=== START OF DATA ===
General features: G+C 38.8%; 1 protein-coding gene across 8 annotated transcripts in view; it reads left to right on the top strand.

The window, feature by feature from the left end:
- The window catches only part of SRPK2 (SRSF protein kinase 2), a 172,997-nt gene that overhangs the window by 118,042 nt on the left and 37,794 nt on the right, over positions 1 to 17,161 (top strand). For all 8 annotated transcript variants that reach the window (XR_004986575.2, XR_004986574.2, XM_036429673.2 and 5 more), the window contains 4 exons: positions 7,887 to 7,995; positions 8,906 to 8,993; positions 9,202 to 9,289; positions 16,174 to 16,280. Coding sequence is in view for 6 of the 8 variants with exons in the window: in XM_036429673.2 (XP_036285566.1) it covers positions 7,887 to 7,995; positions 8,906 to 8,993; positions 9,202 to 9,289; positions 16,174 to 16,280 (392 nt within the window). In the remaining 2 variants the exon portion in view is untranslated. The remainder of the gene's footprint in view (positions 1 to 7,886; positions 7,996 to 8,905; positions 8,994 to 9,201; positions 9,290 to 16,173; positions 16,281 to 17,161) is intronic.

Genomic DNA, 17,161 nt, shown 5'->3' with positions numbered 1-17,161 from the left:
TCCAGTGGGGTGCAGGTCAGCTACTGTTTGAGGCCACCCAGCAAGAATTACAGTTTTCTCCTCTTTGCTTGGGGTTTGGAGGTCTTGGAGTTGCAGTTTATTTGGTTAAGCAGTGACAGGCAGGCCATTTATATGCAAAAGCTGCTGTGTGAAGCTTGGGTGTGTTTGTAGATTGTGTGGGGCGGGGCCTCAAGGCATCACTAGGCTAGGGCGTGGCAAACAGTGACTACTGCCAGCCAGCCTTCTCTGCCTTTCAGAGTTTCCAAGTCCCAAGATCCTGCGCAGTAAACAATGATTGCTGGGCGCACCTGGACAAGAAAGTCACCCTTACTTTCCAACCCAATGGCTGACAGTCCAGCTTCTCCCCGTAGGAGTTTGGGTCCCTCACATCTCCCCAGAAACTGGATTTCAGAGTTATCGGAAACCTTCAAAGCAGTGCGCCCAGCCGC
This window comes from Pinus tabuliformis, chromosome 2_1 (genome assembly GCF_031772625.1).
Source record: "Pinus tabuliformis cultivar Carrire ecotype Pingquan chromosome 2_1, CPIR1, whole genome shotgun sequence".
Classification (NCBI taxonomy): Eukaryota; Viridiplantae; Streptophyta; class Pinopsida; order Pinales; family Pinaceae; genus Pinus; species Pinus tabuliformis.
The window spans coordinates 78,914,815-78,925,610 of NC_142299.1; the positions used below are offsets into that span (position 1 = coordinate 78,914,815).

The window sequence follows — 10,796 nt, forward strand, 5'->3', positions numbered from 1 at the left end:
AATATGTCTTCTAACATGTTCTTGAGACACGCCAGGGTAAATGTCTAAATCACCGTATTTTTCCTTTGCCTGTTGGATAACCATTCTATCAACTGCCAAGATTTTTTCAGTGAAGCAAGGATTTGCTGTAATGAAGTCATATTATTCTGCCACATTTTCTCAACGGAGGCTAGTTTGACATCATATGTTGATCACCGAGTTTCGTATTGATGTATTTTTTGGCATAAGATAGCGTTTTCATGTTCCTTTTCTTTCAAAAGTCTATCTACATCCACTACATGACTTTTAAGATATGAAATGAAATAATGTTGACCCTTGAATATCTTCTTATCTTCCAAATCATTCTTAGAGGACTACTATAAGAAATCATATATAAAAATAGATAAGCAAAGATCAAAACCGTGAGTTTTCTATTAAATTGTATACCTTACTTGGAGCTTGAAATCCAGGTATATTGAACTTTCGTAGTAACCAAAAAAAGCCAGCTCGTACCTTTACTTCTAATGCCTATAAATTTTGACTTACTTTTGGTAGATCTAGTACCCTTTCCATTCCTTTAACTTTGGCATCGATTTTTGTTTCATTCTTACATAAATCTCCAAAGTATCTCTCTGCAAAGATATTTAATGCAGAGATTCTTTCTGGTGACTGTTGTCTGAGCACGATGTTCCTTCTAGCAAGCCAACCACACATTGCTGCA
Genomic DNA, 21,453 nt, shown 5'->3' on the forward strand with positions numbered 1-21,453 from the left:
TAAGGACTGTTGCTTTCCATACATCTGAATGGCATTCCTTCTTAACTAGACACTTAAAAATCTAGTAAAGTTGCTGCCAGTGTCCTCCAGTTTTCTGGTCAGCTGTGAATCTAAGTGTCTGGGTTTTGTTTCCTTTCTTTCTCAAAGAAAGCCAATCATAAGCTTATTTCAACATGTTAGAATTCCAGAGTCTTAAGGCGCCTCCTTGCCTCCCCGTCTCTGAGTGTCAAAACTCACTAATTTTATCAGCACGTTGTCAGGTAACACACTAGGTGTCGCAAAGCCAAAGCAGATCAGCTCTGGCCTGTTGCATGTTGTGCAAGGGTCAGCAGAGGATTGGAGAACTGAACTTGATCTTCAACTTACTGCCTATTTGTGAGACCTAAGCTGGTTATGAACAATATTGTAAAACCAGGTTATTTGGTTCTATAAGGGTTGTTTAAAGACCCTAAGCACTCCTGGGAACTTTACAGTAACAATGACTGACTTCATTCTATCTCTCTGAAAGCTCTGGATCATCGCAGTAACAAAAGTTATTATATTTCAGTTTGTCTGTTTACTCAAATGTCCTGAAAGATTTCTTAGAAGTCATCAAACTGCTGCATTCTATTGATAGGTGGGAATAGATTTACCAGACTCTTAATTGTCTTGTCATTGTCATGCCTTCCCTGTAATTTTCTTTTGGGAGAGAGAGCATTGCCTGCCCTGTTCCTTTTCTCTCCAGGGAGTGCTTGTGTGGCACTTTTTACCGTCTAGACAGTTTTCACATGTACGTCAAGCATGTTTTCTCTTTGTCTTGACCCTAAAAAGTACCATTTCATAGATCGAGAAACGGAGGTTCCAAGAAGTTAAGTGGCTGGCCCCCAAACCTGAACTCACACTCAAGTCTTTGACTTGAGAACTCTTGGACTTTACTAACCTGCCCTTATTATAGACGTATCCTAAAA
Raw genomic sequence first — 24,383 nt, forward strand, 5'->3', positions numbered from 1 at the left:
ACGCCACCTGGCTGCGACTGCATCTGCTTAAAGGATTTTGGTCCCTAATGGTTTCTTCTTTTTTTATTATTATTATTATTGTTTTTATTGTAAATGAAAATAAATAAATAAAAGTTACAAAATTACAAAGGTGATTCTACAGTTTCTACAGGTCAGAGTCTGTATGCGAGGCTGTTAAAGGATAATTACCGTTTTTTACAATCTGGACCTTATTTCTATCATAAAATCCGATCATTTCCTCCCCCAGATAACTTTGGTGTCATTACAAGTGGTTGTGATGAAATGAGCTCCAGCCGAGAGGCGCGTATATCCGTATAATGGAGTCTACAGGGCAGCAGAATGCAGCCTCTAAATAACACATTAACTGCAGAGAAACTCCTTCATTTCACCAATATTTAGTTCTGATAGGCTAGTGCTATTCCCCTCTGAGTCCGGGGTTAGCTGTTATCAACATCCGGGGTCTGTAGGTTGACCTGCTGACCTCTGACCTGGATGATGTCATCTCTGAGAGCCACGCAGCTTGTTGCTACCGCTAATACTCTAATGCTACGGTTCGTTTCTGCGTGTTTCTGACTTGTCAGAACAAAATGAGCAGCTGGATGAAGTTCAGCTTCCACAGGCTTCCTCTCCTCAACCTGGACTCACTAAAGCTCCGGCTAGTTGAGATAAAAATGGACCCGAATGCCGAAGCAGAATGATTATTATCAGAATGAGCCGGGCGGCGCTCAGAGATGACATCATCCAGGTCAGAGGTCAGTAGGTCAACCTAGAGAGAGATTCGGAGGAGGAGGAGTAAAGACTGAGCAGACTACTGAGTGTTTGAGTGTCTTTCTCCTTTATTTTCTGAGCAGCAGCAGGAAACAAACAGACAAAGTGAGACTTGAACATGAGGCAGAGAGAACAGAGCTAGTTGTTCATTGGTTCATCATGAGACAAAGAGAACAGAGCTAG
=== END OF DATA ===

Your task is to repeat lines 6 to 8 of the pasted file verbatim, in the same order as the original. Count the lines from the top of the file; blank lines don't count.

This window comes from Pinus tabuliformis, chromosome 2_1 (genome assembly GCF_031772625.1).
Source record: "Pinus tabuliformis cultivar Carrire ecotype Pingquan chromosome 2_1, CPIR1, whole genome shotgun sequence".
Classification (NCBI taxonomy): Eukaryota; Viridiplantae; Streptophyta; class Pinopsida; order Pinales; family Pinaceae; genus Pinus; species Pinus tabuliformis.